a. Mainland Southeast Asia
1. Burma
The modern Burmese state was built upon the conquests of Alaungpaya (1752–60), who founded Burma's last dynasty, the Konbaung (1752–1885). His successors managed to repulse invasions by the Chinese (1766–69) but were unable to maintain themselves in Siam (1771).  5
Bodawpaya, king. Conquest of Arakan (1784) and further encroachments on Indian territory. Peace with Siam (1793).  6
Bagyidaw, king. He continued the advance toward India, seizing Manipur and Assam (1822) and invading Kachar (1824). This policy of expansion soon brought him into conflict with the British East India Company because interests and perceptions were in conflict as to the standards of interstate relations.  7
FIRST BURMESE WAR. Despite vigorous resistance the Burmese were unable to withstand the force of a modern army. The British, under Sir Archibald Campbell, took Rangoon, and then Syriam, Tavoy, Mergui, Martaban, and Pegu. An attempt by the Burmese to recapture Rangoon failed (1825). The British advanced up the Irrawaddy and at the same time overran Arakan. On Feb. 24, 1826, by the Treaty of Yandabu (near Ava) the British secured Assam, Arakan, and the Tenasserim coast, as well as an indemnity, the conclusion of a commercial treaty, and the right to send a resident to Ava (discontinued, 1837). Humiliation of defeat and terms of peace led to palace revolution and Bagyidaw's loss of throne to his brother, Tharawaddi Min, king (1837–46).  8
Pagan Min. Under his reign the friction with the British continued. The Burmese rulers continued to treat the British with contempt and to hamper the development of British trade. Lapse of Anglo-Burmese diplomatic contacts.  9
SECOND BURMESE WAR. Rangoon was again taken by the British. Pegu was also occupied and annexed (Jan. 20, 1853). A revolution in the capital led to the deposition of the king and the elevation of Mindon Min.  10
Mindon Min, attempted to introduce administrative reforms, but the pressure of the looming power of British India made it difficult to introduce a program to revitalize and strengthen the state. He accepted the British gains without concluding a formal treaty and attempted, throughout his reign, to maintain friendly relations with his neighbor, British-controlled “Lower Burma,” a designation the British created after announcing this territorial annexation. They were unable to gain official Burmese recognition of this status. British Burma consisted of Arakan, Pegu, and Tenasserim.  11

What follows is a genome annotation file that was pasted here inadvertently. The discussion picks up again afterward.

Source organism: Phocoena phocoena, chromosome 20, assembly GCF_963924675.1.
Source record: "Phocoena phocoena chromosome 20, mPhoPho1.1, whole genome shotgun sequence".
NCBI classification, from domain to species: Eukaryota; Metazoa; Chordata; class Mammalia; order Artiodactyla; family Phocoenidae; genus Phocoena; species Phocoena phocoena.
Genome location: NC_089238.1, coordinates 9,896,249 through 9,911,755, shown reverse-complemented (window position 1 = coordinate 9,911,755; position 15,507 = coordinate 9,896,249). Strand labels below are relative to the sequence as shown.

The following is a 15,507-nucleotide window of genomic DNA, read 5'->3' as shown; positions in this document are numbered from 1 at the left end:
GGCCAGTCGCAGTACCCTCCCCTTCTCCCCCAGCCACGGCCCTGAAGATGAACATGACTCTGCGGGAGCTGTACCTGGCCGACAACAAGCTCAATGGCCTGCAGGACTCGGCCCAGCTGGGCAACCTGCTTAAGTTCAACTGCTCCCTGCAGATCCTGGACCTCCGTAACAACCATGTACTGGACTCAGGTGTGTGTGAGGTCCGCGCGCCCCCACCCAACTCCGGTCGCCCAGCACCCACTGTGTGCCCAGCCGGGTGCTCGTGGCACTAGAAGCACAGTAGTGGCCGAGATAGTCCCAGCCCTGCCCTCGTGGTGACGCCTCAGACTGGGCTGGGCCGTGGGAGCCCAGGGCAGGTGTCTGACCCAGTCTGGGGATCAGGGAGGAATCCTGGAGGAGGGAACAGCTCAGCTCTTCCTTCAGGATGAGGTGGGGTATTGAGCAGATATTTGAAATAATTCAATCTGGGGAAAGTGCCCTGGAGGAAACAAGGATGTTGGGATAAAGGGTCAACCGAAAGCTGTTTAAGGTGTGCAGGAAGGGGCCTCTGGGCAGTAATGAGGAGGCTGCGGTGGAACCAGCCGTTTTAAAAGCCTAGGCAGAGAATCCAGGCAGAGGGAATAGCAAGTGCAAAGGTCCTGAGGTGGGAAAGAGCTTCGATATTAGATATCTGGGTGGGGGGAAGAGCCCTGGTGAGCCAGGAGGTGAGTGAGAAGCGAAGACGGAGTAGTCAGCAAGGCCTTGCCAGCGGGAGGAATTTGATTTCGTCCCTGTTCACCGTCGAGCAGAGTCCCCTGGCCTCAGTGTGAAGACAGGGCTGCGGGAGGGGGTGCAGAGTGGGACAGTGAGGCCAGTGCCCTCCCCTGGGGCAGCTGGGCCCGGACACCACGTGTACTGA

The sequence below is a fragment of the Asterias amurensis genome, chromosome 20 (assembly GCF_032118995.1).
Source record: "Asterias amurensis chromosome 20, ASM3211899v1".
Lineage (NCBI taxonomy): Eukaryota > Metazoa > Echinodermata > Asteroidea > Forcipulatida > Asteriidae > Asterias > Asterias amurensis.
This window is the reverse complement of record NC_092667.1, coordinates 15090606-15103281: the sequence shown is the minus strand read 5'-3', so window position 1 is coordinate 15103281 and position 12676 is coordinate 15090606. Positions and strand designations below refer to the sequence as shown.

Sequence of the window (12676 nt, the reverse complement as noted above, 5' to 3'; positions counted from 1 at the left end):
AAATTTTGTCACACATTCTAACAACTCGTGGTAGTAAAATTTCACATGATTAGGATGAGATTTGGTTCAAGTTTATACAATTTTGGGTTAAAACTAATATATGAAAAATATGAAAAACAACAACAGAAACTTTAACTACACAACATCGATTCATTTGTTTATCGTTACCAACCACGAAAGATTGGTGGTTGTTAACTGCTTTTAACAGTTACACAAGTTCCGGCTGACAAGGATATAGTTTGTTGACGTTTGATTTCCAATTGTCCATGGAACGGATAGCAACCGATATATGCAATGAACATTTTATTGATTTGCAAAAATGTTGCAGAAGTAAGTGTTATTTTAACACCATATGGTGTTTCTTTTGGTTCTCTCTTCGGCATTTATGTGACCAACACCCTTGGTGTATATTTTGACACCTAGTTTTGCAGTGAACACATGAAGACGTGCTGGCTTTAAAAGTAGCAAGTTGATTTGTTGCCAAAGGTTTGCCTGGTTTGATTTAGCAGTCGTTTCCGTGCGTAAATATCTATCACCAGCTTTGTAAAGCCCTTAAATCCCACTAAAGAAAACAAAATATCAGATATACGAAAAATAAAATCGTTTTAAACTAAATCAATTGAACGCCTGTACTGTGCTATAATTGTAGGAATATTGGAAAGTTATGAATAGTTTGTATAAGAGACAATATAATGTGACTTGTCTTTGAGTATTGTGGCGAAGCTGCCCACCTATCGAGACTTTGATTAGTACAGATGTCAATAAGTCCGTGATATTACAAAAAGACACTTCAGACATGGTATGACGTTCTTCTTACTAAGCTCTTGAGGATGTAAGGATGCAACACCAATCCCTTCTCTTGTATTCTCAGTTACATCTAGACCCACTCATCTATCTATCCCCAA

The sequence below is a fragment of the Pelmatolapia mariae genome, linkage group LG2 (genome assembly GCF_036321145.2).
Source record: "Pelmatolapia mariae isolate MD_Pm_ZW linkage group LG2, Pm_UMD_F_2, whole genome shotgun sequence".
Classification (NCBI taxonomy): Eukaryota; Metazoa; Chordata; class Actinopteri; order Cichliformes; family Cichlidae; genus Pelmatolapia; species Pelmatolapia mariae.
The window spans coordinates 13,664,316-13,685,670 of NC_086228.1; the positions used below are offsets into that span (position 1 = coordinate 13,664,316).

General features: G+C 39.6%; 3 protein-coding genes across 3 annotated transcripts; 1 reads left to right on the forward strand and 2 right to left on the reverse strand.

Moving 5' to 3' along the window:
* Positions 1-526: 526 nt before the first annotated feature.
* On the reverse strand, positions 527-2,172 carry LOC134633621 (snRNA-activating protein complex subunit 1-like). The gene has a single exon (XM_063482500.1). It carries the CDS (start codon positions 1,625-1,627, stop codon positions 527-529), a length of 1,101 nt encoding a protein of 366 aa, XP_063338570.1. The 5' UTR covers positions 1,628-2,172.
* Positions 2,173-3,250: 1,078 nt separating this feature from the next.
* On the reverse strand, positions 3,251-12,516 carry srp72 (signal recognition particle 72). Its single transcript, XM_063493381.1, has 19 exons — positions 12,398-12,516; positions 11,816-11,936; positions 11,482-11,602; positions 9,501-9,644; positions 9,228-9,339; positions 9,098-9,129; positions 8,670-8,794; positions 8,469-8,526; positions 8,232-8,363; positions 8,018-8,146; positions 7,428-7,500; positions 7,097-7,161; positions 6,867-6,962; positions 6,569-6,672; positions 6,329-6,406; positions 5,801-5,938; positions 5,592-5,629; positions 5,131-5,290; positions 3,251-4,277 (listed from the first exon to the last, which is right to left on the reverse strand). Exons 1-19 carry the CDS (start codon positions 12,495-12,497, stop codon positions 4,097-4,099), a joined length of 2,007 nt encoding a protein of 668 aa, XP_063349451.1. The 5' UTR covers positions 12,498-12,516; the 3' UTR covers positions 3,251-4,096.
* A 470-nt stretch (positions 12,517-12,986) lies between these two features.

Mandalay, built by the king, became the capital of the country.  12
Conclusion of a commercial treaty with Great Britain. The customs duty was fixed at 5 percent, and the British were given the right to trade throughout the country.  13
THIBAW became king, following a bloody succession conflict. Unsuccessfully, he attempted to open diplomatic relations with the British on terms of equality as a ruler of a sovereign nation. At the same time he established contact with French interests and negotiated with them for the organization of a royal bank and for the construction of a railroad from Mandalay to the Indian frontier. The British felt threatened by the Burmese king's approaches to its European rivals. This resulted in the Third Burmese War.  14
The Encyclopedia of World History, Sixth edition. Peter N. Stearns, general editor. Copyright © 2001 by Houghton Mifflin Company. Maps by Mary Reilly, copyright 2001 by Houghton Mifflin Company. Published by Houghton Mifflin Company. All rights reserved.